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Hong Kong worker fired after making sexual harassment complaint 

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A Hong Kong property management worker was fired after complaining to her employer about being sexually harassed at work.

Last year, Carmen (alias) attended a farewell party of a supervisor who was retiring. Little did she know that was the beginning of her worst nightmare.

At the party, she took a picture with the supervisor. The picture was later circulated on WhatsApp among employees at the property consultancy where Carmen worked. Soon rumours of Carmen having an affair with the retired supervisor began to spread and she received a warning from her manager for “inappropriate behaviour”.

After the conversation with the manager Carmen, who is in her 50s, said she initially had no idea the manager was warning her based on the “affair”. “I thought I was not performing up to standard at work,” she recalls.

The harassment got worse. Last June, a fax was sent to the housing authority headquarters, accusing Carmen of performing indecent acts at the public housing estate where she was working.

Carmen reported the case to the police, but was later fired from her job. Her employer explained the company was undergoing restructuring and she was let go.

Carmen has sought help from the The Equal Opportunities Commission. It has been more than year since she approached the equality watch dog for assistance, but so far she has received an underwhelming response.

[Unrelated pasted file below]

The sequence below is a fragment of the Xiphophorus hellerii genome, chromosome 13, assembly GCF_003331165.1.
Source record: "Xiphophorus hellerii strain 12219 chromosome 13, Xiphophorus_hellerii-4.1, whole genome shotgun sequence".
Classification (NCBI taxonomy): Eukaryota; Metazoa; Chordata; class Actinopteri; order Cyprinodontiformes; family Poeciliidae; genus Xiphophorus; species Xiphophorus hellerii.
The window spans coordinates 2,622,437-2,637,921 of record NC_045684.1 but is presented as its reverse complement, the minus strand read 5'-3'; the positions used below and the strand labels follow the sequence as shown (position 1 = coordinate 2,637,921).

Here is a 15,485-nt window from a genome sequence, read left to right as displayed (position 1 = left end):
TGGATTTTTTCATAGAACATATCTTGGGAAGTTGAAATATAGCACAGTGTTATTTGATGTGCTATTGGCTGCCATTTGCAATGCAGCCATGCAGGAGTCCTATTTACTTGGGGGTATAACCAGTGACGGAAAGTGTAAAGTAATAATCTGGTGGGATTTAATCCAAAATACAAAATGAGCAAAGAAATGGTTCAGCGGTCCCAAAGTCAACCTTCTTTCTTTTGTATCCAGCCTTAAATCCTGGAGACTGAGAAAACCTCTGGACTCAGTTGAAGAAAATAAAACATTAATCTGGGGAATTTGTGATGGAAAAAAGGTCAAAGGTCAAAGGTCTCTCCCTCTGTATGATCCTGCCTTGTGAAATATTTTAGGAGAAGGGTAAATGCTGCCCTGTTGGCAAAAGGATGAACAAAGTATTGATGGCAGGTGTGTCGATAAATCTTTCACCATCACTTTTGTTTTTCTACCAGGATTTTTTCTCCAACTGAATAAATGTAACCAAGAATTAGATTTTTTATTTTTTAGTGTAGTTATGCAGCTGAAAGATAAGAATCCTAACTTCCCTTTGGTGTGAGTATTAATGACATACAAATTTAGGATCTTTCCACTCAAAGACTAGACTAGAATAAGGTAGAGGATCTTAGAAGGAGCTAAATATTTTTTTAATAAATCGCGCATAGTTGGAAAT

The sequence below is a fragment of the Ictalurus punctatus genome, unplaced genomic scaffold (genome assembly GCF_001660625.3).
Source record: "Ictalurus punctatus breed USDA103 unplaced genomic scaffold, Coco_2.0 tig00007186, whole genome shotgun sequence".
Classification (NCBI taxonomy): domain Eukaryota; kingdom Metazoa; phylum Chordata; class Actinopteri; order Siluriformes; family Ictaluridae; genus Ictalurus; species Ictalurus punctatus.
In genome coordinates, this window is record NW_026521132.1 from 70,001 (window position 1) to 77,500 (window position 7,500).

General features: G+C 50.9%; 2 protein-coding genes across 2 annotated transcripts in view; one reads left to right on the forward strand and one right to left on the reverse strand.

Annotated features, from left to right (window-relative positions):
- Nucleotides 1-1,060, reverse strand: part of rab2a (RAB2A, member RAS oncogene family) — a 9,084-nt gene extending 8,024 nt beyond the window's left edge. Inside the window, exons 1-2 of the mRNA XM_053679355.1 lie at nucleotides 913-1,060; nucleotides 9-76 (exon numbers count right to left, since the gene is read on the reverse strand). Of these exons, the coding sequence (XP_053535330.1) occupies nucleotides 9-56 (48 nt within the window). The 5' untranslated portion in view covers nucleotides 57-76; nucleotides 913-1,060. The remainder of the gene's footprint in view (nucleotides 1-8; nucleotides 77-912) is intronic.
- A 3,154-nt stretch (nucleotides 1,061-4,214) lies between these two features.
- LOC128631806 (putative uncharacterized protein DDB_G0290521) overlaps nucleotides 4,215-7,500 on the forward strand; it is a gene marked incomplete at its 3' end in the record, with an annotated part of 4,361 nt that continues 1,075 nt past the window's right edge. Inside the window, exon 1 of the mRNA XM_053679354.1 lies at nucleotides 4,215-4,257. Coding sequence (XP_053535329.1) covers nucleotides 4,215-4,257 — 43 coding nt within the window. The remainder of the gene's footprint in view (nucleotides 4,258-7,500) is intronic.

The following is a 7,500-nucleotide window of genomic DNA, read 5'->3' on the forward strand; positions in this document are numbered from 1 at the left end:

In a phone interview with Human Resources magazine, Lam Ying Hing, organizing coordinator at Hong Kong Confederation of Trade Unions, who is assisting Carmen said the commission refused to look into the case because there is no suspect.

“The commission said Carmen was unable to provide details on who harassed her, so there is a low chance for it to develop into a case. They even asked her to provide statements from co-workers to assist the investigation, I think that is completely out of line,” she said.

Lam added that all evidence showed Carmen is a victim of sexual harassment and the union will continue to help her to pursue the case with the The Equal Opportunities Commission.

ALSO READ: Hong Kong equality chief in hot water over “sexist” remarks

Photo/ 123RF

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